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This is the only prime that is the average of 2 consecutive Fibonacci numbers...

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    • By TheWorldNewsOrg
      This is the largest prime such that the first n digits are divisible by the nth prime
      8 is divisible by 2
      87 is divisible by 3
      875 is divisible by 5 ...

    • By TheWorldNewsOrg
      Euler was the first person to prove the interchangeability of partial derivatives
    • By Bible Speaks
      Fibonacci spiral !! - Fibonacci numbers - The Fingerprint of God! Watch now! 
      A Fibonacci spiral approximates the golden spiral; unlike the "whirling rectangle diagram" based on the golden ratio, above, this one uses quarter-circle arcs inscribed in squares of integer Fibonacci-number side, shown for square sizes 1, 1, 2, 3, 5, 8, 13, 21, and 34.
      Approximate logarithmic spirals can occur in nature (for example, the arms of spiral galaxies). It is sometimes stated that spiral galaxies and nautilus shells get wider in the pattern of a golden spiral, and hence are related to both ? and the Fibonacci series. In truth, spiral galaxies and nautilus shells (and many mollusk shells) exhibit logarithmic spiral growth, but at a variety of angles usually distinctly different from that of the golden spiral. This pattern allows the organism to grow without changing shape. Approximate logarithmic spirals are common features in nature; golden spirals are one special case of these.
      Perfect Creation by Jehovah - “and it was just so......” Genesis in the Bible Quote - Bible Speaks - ?????

    • By admin
      Gods Fingerprint→ The Fibonacci Sequence - Golden Ratio and The Fractal Nature of Reality

      "Fibonacci numbers are of interest to biologists and physicists because they are frequently observed in various natural objects and phenomena. The branching patterns in trees and leaves, for example, and the distribution of seeds in a raspberry are based on Fibonacci numbers.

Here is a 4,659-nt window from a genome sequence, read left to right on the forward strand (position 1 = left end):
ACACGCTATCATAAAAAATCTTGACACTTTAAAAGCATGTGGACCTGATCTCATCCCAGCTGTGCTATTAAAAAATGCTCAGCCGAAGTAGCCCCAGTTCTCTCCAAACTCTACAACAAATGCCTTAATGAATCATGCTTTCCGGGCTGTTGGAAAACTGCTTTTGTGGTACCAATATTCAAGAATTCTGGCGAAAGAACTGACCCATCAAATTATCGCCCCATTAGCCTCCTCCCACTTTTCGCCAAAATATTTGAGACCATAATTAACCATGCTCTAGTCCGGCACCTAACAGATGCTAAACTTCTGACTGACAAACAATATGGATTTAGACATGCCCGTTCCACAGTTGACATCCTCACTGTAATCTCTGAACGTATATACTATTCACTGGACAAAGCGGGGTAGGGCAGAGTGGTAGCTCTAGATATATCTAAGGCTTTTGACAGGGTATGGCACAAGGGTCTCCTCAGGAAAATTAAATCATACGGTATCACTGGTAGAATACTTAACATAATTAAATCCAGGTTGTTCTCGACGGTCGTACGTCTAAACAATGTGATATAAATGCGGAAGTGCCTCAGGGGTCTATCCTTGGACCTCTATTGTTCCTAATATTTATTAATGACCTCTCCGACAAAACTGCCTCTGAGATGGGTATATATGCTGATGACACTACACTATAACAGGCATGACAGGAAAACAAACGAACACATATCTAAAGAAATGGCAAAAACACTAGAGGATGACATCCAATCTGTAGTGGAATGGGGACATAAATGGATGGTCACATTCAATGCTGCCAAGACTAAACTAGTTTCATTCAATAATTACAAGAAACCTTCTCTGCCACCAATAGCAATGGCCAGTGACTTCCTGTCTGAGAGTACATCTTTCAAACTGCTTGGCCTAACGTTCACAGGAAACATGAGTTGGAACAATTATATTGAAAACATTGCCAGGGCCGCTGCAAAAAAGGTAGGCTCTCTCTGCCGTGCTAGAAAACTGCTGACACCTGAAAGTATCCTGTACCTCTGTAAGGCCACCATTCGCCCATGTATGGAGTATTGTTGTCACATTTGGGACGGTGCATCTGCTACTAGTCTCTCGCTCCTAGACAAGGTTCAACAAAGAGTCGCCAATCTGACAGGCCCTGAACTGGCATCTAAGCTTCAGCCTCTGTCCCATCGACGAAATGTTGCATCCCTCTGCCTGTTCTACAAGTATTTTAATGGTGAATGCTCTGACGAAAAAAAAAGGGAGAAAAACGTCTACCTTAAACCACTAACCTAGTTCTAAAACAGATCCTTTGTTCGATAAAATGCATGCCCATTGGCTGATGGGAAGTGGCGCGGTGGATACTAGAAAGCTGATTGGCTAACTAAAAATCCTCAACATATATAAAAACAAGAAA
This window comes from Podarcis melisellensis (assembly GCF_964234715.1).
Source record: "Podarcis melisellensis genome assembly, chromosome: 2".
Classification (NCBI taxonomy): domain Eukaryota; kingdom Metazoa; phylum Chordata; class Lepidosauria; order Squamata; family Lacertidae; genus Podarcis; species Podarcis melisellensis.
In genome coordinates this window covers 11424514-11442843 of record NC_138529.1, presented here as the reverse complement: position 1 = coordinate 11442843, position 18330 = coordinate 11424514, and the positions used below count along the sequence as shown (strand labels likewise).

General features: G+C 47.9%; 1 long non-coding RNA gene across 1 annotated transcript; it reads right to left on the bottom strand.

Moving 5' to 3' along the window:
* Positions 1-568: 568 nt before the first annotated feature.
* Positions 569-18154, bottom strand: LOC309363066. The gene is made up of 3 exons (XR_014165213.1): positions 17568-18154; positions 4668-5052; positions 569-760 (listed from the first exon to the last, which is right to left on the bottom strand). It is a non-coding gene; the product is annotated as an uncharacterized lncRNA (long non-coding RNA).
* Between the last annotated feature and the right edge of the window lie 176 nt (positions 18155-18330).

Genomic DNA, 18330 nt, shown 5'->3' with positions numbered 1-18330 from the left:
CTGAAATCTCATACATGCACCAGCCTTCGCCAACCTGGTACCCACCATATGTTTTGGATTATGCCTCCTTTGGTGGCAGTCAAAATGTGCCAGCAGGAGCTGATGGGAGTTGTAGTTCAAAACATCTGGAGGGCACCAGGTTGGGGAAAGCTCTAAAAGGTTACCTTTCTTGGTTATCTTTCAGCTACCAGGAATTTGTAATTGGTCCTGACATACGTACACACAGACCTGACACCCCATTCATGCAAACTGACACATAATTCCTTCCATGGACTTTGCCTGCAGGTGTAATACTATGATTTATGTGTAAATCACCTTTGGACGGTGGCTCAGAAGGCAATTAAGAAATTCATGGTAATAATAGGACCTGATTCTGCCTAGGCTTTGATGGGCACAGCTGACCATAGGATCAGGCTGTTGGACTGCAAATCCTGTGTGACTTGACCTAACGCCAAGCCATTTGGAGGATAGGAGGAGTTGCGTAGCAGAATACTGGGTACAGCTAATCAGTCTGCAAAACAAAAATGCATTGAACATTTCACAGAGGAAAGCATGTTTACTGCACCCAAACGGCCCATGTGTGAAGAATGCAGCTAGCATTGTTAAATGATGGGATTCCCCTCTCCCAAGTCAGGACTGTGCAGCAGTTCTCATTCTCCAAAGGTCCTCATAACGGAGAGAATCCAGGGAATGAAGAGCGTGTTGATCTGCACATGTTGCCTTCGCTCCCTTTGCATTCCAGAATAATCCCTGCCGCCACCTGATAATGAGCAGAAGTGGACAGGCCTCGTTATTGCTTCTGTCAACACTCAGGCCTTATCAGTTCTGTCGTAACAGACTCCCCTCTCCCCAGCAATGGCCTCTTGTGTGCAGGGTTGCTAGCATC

A Sanskrit grammarian, Pingala, is credited with the first mention of the sequence of numbers, sometime between the fifth century B.C. and the second or third century A.D. Since Fibonacci introduced the series to Western civilization, it has had a high profile from time to time. Recently, in The Da Vinci Code , for example, the Fibonacci sequence is part of an important clue."
    • Guest Nicole
      By Guest Nicole
      Thomas Royen at his home in Schwalbach am Taunus, Germany.RÜDIGER NEHMZOW/QUANTA MAGAZINE
      AS HE WAS brushing his teeth on the morning of July 17, 2014, Thomas Royen, a little-known retired German statistician, suddenly lit upon the proof of a famous conjecture at the intersection of geometry, probability theory, and statistics that had eluded top experts for decades.
      Known as the Gaussian correlation inequality (GCI), the conjecture originated in the 1950s, was posed in its most elegant form in 1972 and has held mathematicians in its thrall ever since. “I know of people who worked on it for 40 years,” said Donald Richards, a statistician at Pennsylvania State University. “I myself worked on it for 30 years.”
      Royen hadn’t given the Gaussian correlation inequality much thought before the “raw idea” for how to prove it came to him over the bathroom sink. Formerly an employee of a pharmaceutical company, he had moved on to a small technical university in Bingen, Germany, in 1985 in order to have more time to improve the statistical formulas that he and other industry statisticians used to make sense of drug-trial data. In July 2014, still at work on his formulas as a 67-year-old retiree, Royen found that the GCI could be extended into a statement about statistical distributions he had long specialized in. On the morning of the 17th, he saw how to calculate a key derivative for this extended GCI that unlocked the proof. “The evening of this day, my first draft of the proof was written,” he said.
      Not knowing LaTeX, the word processer of choice in mathematics, he typed up his calculations in Microsoft Word, and the following month he posted his paper to the academic preprint site arxiv.org. He also sent it to Richards, who had briefly circulated his own failed attempt at a proof of the GCI a year and a half earlier. “I got this article by email from him,” Richards said. “And when I looked at it I knew instantly that it was solved.”
      Upon seeing the proof, “I really kicked myself,” Richards said. Over the decades, he and other experts had been attacking the GCI with increasingly sophisticated mathematical methods, certain that bold new ideas in convex geometry, probability theory or analysis would be needed to prove it. Some mathematicians, after years of toiling in vain, had come to suspect the inequality was actually false. In the end, though, Royen’s proof was short and simple, filling just a few pages and using only classic techniques. Richards was shocked that he and everyone else had missed it. “But on the other hand I have to also tell you that when I saw it, it was with relief,” he said. “I remember thinking to myself that I was glad to have seen it before I died.” He laughed. “Really, I was so glad I saw it.”

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